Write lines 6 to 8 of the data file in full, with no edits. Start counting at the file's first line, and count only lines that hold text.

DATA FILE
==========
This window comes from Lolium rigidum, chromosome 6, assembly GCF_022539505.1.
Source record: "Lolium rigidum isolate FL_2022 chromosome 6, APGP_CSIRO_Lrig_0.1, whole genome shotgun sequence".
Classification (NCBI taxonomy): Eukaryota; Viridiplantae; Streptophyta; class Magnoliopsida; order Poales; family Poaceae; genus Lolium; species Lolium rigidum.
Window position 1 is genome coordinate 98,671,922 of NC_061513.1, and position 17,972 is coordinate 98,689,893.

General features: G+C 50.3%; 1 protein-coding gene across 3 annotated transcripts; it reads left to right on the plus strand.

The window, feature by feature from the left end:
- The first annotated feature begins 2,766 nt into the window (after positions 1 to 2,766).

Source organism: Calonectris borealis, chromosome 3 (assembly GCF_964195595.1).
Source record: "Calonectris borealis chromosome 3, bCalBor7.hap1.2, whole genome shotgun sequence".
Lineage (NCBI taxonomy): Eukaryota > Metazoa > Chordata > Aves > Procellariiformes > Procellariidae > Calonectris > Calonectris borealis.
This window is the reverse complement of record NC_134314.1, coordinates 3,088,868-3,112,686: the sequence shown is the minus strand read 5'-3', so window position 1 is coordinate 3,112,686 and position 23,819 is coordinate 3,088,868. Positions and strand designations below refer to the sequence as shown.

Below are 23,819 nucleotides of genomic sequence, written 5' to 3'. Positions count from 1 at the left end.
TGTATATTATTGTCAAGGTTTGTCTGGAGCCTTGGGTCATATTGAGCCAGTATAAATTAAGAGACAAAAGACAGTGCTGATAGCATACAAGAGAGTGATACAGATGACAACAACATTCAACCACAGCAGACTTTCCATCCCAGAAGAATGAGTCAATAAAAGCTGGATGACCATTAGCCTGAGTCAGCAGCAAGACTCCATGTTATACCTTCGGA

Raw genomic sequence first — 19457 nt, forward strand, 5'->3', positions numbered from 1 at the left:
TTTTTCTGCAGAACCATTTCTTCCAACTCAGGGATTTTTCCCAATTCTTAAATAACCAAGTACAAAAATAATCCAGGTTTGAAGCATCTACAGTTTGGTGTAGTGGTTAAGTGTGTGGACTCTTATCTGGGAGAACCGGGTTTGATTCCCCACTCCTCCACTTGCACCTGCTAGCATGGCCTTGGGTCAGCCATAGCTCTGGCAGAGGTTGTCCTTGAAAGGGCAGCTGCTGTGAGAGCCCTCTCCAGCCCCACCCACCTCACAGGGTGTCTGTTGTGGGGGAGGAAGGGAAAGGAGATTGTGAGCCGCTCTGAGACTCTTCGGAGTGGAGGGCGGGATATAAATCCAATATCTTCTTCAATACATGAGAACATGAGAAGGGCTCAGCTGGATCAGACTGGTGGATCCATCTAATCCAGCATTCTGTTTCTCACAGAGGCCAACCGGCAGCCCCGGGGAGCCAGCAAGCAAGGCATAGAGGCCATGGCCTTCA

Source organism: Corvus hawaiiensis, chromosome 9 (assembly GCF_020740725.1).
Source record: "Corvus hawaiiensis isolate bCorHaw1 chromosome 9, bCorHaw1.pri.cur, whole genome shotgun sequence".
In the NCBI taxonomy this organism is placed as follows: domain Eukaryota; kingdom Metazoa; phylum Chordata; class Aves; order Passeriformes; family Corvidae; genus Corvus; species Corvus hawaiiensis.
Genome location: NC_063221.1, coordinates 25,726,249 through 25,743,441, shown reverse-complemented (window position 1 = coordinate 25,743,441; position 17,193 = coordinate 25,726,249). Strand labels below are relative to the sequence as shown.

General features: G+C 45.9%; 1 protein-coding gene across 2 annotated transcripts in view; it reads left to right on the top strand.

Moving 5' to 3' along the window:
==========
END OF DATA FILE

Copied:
The window, feature by feature from the left end:
- The first annotated feature begins 2,766 nt into the window (after positions 1 to 2,766).

Source organism: Calonectris borealis, chromosome 3 (assembly GCF_964195595.1).